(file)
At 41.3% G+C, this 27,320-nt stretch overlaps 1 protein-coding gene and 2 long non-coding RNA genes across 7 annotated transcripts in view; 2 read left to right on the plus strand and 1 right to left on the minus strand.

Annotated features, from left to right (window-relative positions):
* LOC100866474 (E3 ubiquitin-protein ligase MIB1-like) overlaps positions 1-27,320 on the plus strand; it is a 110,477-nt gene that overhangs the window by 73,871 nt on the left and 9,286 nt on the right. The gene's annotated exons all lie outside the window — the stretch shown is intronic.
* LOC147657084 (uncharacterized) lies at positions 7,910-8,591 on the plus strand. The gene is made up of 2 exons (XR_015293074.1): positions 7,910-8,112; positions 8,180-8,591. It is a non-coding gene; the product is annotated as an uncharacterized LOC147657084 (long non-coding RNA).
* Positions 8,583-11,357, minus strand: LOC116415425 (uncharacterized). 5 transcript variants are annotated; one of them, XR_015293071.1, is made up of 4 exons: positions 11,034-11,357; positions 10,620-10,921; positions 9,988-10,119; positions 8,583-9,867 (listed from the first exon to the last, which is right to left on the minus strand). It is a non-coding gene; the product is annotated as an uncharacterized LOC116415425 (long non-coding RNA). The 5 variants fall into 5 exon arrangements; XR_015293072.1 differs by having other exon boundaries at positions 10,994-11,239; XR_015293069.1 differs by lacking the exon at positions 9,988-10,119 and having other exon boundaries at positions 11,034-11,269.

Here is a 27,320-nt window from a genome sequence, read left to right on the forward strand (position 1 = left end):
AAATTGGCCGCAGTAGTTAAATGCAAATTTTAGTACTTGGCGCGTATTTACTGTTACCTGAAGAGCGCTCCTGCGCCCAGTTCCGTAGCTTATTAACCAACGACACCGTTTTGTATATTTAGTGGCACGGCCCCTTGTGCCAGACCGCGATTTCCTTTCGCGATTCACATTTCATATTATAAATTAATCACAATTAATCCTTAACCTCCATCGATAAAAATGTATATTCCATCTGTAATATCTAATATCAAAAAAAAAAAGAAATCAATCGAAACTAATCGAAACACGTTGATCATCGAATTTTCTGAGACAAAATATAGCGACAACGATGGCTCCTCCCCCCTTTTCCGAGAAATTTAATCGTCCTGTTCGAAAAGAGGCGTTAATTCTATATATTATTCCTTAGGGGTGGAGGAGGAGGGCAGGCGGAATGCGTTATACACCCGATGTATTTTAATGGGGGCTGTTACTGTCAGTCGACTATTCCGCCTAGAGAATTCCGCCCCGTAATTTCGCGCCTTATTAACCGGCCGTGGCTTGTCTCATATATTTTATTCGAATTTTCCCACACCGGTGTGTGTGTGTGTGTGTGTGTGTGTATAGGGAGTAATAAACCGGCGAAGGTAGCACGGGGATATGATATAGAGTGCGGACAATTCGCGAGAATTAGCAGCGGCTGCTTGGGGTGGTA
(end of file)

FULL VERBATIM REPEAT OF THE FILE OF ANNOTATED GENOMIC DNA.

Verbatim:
At 41.3% G+C, this 27,320-nt stretch overlaps 1 protein-coding gene and 2 long non-coding RNA genes across 7 annotated transcripts in view; 2 read left to right on the plus strand and 1 right to left on the minus strand.

Annotated features, from left to right (window-relative positions):
* LOC100866474 (E3 ubiquitin-protein ligase MIB1-like) overlaps positions 1-27,320 on the plus strand; it is a 110,477-nt gene that overhangs the window by 73,871 nt on the left and 9,286 nt on the right. The gene's annotated exons all lie outside the window — the stretch shown is intronic.
* LOC147657084 (uncharacterized) lies at positions 7,910-8,591 on the plus strand. The gene is made up of 2 exons (XR_015293074.1): positions 7,910-8,112; positions 8,180-8,591. It is a non-coding gene; the product is annotated as an uncharacterized LOC147657084 (long non-coding RNA).
* Positions 8,583-11,357, minus strand: LOC116415425 (uncharacterized). 5 transcript variants are annotated; one of them, XR_015293071.1, is made up of 4 exons: positions 11,034-11,357; positions 10,620-10,921; positions 9,988-10,119; positions 8,583-9,867 (listed from the first exon to the last, which is right to left on the minus strand). It is a non-coding gene; the product is annotated as an uncharacterized LOC116415425 (long non-coding RNA). The 5 variants fall into 5 exon arrangements; XR_015293072.1 differs by having other exon boundaries at positions 10,994-11,239; XR_015293069.1 differs by lacking the exon at positions 9,988-10,119 and having other exon boundaries at positions 11,034-11,269.

Here is a 27,320-nt window from a genome sequence, read left to right on the forward strand (position 1 = left end):
AAATTGGCCGCAGTAGTTAAATGCAAATTTTAGTACTTGGCGCGTATTTACTGTTACCTGAAGAGCGCTCCTGCGCCCAGTTCCGTAGCTTATTAACCAACGACACCGTTTTGTATATTTAGTGGCACGGCCCCTTGTGCCAGACCGCGATTTCCTTTCGCGATTCACATTTCATATTATAAATTAATCACAATTAATCCTTAACCTCCATCGATAAAAATGTATATTCCATCTGTAATATCTAATATCAAAAAAAAAAAGAAATCAATCGAAACTAATCGAAACACGTTGATCATCGAATTTTCTGAGACAAAATATAGCGACAACGATGGCTCCTCCCCCCTTTTCCGAGAAATTTAATCGTCCTGTTCGAAAAGAGGCGTTAATTCTATATATTATTCCTTAGGGGTGGAGGAGGAGGGCAGGCGGAATGCGTTATACACCCGATGTATTTTAATGGGGGCTGTTACTGTCAGTCGACTATTCCGCCTAGAGAATTCCGCCCCGTAATTTCGCGCCTTATTAACCGGCCGTGGCTTGTCTCATATATTTTATTCGAATTTTCCCACACCGGTGTGTGTGTGTGTGTGTGTGTGTGTATAGGGAGTAATAAACCGGCGAAGGTAGCACGGGGATATGATATAGAGTGCGGACAATTCGCGAGAATTAGCAGCGGCTGCTTGGGGTGGTA